It was during the second day of a four-day visit from a group of teachers from China when one of them told me, "Your schools are the best we've seen in this country!" I, honestly, sometimes think that very thought, but it's a bold proclamation and hard to quantify. So, I asked the teacher why? Why do you think our schools are the best? "Your schools look like and act like a family." She said. Adding, "Everybody works together and works with the kids. It is how education should be, and this is the first place we've seen [it] so pronounced."
I admit, that statement endeared me to our ten guests. But beyond that, it was their willingness to "jump right in and help" as 3rd-grade teacher, Carolyn Otterman put it that earned my respect. Also, I found their insatiable curiosity about all aspects of our educational processes really uplifting. They care about the entire education of a child, yet, they got really excited when they got to talk "shop" with content-specific teachers--very much like us.
So, why were they here? WLPS is adding a Chinese language program in our Early Childhood Center and Elementary School next year. We will introduce the language and the culture to our students. As such, I wanted to better understand it. I also wanted the individuals who will work with our students and our staff to better understand the community of Whitmore Lake. Thus, a partnership was formed. Our district arranged to provide mentor teachers. I told my staff, the mentorship could be as easy as simply letting the guests from China watch you work. Or, it could be as complex as the friendships you form with your peers at WLPS. Turned out to be the latter.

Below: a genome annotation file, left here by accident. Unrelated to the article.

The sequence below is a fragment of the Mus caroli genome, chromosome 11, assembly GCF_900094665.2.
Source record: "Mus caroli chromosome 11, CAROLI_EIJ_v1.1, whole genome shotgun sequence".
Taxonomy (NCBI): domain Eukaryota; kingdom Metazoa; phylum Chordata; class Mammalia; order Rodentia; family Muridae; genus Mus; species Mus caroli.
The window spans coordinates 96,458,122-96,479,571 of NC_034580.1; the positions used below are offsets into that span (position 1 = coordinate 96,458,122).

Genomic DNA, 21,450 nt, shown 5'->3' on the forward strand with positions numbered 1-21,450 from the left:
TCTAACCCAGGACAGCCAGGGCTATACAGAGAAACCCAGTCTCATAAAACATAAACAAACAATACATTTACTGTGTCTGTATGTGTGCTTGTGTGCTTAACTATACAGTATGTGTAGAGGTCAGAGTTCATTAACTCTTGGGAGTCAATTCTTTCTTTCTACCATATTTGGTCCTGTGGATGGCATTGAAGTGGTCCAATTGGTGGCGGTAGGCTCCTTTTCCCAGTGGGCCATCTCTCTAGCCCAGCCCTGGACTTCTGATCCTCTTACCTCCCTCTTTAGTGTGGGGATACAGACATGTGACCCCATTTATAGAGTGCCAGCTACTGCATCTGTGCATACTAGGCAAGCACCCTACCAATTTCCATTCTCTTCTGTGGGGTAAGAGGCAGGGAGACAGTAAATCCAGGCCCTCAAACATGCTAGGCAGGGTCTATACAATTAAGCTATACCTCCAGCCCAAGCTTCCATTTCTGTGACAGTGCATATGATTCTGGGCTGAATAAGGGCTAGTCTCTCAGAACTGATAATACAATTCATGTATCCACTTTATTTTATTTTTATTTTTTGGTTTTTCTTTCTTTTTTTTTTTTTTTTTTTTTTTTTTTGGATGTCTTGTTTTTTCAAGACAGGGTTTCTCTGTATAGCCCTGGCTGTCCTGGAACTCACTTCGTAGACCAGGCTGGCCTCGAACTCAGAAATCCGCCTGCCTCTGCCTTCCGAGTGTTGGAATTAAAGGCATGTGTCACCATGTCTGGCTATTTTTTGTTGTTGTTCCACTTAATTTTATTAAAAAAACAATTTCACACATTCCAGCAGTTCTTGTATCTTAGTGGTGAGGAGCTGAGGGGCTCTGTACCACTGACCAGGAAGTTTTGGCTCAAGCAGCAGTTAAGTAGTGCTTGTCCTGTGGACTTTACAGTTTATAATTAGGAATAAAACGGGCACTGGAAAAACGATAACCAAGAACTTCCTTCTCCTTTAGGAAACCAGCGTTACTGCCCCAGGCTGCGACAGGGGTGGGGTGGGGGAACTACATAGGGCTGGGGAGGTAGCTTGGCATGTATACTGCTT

The visit ended evening; they were my guests at our band concert. Our students from grades 5 through 12 put on a great show. The guest teachers kept commenting to me how instrumental band is not taught in schools in China and how talented our teachers and staff were. Then, when Alaina DiDio sang "Moon River" with our WLHS band accompanying her, they were beside themselves. She performed a wonderful version, and it was a fitting end to time well spent.
I started my visit with these teachers telling them how proud I was to be a "Trojan." After that performance they were telling me I hit the nail on the head (one of several idioms they learned from my staff.)
I'm looking forward to continuing this partnership and would love to introduce more of our students to a new culture--especially one that is so respectful of the needs of children.
Indeed, it is another great day to be a Trojan.
You can enjoy more photos from the visit HERE.